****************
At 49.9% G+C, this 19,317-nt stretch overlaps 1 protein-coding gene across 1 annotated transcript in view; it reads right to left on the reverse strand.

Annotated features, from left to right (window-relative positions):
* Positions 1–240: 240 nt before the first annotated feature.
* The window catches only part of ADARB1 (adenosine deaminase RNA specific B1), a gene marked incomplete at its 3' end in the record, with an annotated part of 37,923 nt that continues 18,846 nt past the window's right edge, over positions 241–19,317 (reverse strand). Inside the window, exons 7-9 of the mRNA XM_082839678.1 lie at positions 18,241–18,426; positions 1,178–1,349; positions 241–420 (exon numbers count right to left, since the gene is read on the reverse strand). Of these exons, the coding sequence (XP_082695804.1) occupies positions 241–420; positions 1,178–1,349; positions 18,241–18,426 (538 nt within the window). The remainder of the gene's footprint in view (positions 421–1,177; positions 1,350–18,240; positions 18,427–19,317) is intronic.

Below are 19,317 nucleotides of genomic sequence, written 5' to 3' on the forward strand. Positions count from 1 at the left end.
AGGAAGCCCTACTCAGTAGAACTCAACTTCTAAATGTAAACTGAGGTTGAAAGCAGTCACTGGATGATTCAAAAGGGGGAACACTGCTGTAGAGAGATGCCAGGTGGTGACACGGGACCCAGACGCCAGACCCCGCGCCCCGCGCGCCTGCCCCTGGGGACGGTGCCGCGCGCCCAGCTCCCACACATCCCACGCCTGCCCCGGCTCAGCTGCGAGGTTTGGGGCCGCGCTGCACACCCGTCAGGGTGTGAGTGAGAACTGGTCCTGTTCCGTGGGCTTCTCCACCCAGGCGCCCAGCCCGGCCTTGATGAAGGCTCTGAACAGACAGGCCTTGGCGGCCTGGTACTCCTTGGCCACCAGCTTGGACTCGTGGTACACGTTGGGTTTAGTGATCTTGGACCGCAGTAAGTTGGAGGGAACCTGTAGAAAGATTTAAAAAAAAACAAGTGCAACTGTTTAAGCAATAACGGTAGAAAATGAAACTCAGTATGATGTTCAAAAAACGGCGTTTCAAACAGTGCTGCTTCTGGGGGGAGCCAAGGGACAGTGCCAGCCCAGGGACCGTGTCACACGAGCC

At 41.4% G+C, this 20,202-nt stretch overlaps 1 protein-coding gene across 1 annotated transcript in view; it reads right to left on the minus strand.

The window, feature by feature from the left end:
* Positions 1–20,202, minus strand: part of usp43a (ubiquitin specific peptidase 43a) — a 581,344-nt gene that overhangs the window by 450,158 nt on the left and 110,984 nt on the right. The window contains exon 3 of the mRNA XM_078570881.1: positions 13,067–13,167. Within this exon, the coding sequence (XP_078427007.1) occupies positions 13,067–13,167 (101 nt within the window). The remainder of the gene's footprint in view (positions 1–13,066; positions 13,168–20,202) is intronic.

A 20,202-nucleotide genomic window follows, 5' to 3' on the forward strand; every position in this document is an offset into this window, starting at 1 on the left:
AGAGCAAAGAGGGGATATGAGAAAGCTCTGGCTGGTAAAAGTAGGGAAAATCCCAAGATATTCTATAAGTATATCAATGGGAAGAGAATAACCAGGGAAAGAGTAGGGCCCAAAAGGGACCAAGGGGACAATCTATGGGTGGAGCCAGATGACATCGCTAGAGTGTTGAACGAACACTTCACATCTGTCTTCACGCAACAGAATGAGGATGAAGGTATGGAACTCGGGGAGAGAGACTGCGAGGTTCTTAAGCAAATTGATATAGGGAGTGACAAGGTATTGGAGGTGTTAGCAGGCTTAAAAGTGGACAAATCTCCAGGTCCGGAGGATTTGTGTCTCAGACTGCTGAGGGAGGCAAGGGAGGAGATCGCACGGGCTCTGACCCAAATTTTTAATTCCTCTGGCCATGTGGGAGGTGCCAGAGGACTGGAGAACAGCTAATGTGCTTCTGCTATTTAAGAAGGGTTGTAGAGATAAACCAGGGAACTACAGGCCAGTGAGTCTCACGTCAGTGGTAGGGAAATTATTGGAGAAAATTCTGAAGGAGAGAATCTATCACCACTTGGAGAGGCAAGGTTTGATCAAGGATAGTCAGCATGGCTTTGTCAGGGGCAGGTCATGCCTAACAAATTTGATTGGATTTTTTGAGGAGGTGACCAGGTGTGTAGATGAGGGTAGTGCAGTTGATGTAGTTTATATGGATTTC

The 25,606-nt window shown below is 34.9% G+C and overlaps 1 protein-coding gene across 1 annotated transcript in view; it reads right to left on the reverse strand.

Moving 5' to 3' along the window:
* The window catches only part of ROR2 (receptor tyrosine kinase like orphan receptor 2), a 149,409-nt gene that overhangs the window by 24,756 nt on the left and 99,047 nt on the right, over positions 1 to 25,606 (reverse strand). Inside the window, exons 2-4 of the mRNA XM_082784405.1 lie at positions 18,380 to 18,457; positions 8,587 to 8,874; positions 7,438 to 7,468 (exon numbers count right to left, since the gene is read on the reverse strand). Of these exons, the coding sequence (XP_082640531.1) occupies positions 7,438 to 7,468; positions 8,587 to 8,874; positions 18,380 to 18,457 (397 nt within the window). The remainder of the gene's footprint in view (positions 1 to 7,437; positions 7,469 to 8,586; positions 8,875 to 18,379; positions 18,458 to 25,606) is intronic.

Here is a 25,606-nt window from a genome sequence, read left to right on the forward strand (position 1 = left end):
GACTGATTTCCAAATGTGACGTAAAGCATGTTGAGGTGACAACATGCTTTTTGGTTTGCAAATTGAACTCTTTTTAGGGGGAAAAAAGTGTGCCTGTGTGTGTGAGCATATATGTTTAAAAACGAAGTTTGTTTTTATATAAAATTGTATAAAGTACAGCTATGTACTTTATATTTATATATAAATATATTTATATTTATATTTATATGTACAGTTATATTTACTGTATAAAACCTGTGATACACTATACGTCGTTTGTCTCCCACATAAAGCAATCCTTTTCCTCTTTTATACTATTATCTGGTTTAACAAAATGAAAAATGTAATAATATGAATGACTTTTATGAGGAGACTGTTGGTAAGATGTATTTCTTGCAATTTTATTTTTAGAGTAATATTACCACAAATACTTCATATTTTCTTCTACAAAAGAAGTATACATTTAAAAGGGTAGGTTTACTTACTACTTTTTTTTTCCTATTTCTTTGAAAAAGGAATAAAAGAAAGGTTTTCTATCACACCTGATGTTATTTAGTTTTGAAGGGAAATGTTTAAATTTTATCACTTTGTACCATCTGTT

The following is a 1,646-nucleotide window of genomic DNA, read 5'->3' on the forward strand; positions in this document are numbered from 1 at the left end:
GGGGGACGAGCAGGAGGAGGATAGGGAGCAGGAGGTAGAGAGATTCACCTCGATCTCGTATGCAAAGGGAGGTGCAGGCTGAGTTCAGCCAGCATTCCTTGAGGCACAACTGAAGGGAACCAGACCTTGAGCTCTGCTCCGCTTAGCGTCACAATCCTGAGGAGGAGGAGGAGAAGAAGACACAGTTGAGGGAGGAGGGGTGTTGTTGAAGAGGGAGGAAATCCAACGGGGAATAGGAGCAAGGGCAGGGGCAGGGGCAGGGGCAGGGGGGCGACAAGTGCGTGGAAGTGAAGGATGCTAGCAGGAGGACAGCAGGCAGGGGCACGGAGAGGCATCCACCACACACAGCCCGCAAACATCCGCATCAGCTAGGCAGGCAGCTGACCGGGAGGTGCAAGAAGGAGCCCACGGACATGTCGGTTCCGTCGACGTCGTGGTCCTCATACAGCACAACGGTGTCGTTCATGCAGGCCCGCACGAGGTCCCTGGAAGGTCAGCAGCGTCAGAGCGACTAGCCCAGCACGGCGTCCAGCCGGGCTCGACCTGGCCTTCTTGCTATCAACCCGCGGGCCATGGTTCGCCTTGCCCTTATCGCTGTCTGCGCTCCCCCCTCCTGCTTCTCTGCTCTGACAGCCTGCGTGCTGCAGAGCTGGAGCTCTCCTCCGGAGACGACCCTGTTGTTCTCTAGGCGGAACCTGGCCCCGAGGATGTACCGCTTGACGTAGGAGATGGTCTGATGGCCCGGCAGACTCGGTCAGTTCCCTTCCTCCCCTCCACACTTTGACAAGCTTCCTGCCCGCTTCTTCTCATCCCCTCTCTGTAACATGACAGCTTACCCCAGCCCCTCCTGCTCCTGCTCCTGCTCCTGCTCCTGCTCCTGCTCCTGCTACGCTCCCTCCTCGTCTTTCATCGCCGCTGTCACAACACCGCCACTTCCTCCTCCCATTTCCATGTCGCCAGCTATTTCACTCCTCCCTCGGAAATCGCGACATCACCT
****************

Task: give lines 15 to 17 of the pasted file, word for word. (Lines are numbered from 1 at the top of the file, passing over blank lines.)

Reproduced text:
Here is a 25,606-nt window from a genome sequence, read left to right on the forward strand (position 1 = left end):
GACTGATTTCCAAATGTGACGTAAAGCATGTTGAGGTGACAACATGCTTTTTGGTTTGCAAATTGAACTCTTTTTAGGGGGAAAAAAGTGTGCCTGTGTGTGTGAGCATATATGTTTAAAAACGAAGTTTGTTTTTATATAAAATTGTATAAAGTACAGCTATGTACTTTATATTTATATATAAATATATTTATATTTATATTTATATGTACAGTTATATTTACTGTATAAAACCTGTGATACACTATACGTCGTTTGTCTCCCACATAAAGCAATCCTTTTCCTCTTTTATACTATTATCTGGTTTAACAAAATGAAAAATGTAATAATATGAATGACTTTTATGAGGAGACTGTTGGTAAGATGTATTTCTTGCAATTTTATTTTTAGAGTAATATTACCACAAATACTTCATATTTTCTTCTACAAAAGAAGTATACATTTAAAAGGGTAGGTTTACTTACTACTTTTTTTTTCCTATTTCTTTGAAAAAGGAATAAAAGAAAGGTTTTCTATCACACCTGATGTTATTTAGTTTTGAAGGGAAATGTTTAAATTTTATCACTTTGTACCATCTGTT

The following is a 1,646-nucleotide window of genomic DNA, read 5'->3' on the forward strand; positions in this document are numbered from 1 at the left end: